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In hospital a few years ago, I met a man who needed to take anticoagulation medicine daily. However, he had some sort of stomach enzyme that prevented him absorbing the medicine. As a result, daily, an hour beforehand he'd announce he was taking his 'first medicine' and drank a glass of white wine (which the doctors had noted would inhibit the enzyme). (excuse my medical terms, I'm relaying second hand).

Anyway, the question is - if he wants to travel to a dry (as in no alcohol) country, like Iran, or Brunei - could he, if he needs the alcohol? Would a doctor's letter be enough?

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    Sounds like an excuse to drink to me. Doubtful if it is real. – Aganju Mar 31 '18 at 3:03
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    @Aganju I watched the doctor prescribe it to him. – Mark Mayo Supports Monica Mar 31 '18 at 4:51
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    @MarkMayo my wife's a doctor and she just said "bollocks". Chances are, he just got a friendly doctor to write him a prescription allowing him a glass of wine a day while he was in hospital - my wife has done similar for patients (but they would need to supply their own alcohol - hospital pharmacies don't carry wine, beer etc but they do carry a few spirits as those are prescribable for conditions such as methanol poisoning). There are better enzyme inhibitors than alcohol available. – Moo Mar 31 '18 at 23:07
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    @MarkMayo note that your question is very similar to that of any other question involving prohibited treatments such as opiate based medications etc and travel to largely the same countries - for a good selection of such drugs, there is no exemption for carrying them and you may be prosecuted and jailed - there is no difference for the outcome in this question. – Moo Mar 31 '18 at 23:09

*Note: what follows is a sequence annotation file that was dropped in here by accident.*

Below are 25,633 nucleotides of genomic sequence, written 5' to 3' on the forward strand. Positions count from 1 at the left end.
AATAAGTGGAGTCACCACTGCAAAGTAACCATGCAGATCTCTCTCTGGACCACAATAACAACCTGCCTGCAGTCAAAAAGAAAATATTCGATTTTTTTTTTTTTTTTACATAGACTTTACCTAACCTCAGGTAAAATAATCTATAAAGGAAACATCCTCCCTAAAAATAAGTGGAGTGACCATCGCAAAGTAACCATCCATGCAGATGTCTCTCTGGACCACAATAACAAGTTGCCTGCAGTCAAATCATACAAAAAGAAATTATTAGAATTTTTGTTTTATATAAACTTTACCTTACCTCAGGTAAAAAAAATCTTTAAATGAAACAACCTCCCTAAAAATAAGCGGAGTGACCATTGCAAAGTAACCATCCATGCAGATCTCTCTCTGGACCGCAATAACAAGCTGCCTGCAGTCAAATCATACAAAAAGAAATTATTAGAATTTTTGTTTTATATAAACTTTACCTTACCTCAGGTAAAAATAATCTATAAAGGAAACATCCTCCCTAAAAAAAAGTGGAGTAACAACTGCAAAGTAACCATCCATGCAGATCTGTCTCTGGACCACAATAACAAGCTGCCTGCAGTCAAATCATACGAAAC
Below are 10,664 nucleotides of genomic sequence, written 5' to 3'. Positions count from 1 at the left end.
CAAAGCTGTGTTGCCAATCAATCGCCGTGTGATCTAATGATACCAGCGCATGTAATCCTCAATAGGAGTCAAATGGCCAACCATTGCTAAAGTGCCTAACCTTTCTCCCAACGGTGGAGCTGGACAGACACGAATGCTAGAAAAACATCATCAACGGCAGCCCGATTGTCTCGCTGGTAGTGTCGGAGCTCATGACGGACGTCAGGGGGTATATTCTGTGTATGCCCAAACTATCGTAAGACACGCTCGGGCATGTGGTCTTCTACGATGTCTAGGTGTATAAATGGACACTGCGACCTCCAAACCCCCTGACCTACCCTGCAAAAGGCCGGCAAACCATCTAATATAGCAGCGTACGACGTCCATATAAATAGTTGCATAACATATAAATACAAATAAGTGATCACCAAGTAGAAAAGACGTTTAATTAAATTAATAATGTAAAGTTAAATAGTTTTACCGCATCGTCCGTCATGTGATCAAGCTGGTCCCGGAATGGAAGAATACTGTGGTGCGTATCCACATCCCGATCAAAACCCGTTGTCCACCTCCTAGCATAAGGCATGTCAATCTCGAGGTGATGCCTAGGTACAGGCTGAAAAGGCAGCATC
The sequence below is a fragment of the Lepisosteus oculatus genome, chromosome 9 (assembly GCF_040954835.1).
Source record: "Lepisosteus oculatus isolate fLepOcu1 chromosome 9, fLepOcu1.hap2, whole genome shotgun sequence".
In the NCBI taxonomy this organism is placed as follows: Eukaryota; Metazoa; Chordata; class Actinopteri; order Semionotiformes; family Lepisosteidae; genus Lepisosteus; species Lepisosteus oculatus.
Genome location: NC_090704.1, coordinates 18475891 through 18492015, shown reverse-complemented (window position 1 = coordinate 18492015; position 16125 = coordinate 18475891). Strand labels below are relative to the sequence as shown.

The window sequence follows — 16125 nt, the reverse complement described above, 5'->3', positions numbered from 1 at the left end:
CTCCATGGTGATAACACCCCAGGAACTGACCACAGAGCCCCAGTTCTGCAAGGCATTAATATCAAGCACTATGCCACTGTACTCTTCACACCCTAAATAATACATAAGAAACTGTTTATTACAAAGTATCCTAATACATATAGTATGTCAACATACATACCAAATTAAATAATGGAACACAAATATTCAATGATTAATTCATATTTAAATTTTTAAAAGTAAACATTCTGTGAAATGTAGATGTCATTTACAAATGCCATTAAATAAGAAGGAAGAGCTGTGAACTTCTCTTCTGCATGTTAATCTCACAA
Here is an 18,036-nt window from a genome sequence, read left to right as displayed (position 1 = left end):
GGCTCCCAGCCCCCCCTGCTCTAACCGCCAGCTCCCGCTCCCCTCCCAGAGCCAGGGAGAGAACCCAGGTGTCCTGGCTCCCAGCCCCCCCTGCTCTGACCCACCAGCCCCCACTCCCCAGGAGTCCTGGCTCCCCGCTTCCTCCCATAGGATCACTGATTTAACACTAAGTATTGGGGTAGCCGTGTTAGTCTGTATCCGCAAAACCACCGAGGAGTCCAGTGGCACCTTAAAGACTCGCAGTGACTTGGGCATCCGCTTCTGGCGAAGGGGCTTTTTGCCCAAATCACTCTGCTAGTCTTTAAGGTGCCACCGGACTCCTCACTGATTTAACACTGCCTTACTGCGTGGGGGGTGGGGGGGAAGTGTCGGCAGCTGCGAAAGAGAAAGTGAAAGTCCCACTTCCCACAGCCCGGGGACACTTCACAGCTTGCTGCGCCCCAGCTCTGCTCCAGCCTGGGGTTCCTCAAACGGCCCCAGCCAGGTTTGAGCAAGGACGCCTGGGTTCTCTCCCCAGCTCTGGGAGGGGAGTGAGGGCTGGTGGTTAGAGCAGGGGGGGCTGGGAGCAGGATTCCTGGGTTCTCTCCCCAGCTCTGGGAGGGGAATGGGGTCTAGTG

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    Good luck getting that excuse through Saudi Customs – Burhan Khalid Apr 1 '18 at 2:51
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Whether any country will recognize the user of alcohol for medicinal purposes presumably depends on that country's medical regulators. Dry countries might allow the user of alcohol on a foreign doctor's prescription, or they might require the prescription of a doctor licensed to practice medicine in that country, or the regulator might only approve alternative therapies (for example, to interfere with the enzyme in question) that do not involve alcohol.

2

It will depend on the country. In Brunei for instance, non-Muslims can import twelve cans of beer and 2 bottles of liquor, every 48 hours (when doing a Labuan run for instance). You can only consume the alcohol inside your residence, hotel, etc... You won't be able to buy any in-country.

Other countries can be stricter, and it would prove dangerous to break the law. But in all muslim countries, doctor's orders won't fly, especially a foreign doctor. A person needing alcohol for medical reasons would have as much leverage as a person with a cannabis prescription in Singapore. Zilch.

  • Can you explain what your answer is based on, and give references if possible? Personal experience, educated guess, published laws and guidelines, third-party articles, ...? When an answer just has categorical statements without evidence, it tends to trigger the reaction "Why should we believe you?" I would guess this is the reason for the downvotes you were complaining about. – Nate Eldredge Mar 31 '18 at 21:48
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    I work in the alcohol business, especially with duty-free places like Labuan, covering Asia. So I have extensive esperience with this. But why should you believe me right. – user67108 Apr 1 '18 at 1:39
  • I see. Perhaps you could mention that in your answer? – Nate Eldredge Apr 1 '18 at 2:01
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    I believe that's rather pointless, as it is an unprovable point. Negative people who spend their time downvoting instead of contributing won't be changed by this. This is getting tiring. – user67108 Apr 1 '18 at 2:07
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If the person in question truly needs alcohol as medicine, it would be best to purchase it in a medical container rather than carrying a bottle of whiskey in your luggage. It is best to ask the doctor in your country about how to obtain medicinal alcohol, but I expect it to be packaged similar to ethanol used for scientific research:

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Of course, you'd still have to declare it as a medicine at each border, but I expect the border guards to be more lenient if it appears as something that could actually be used for treatment.

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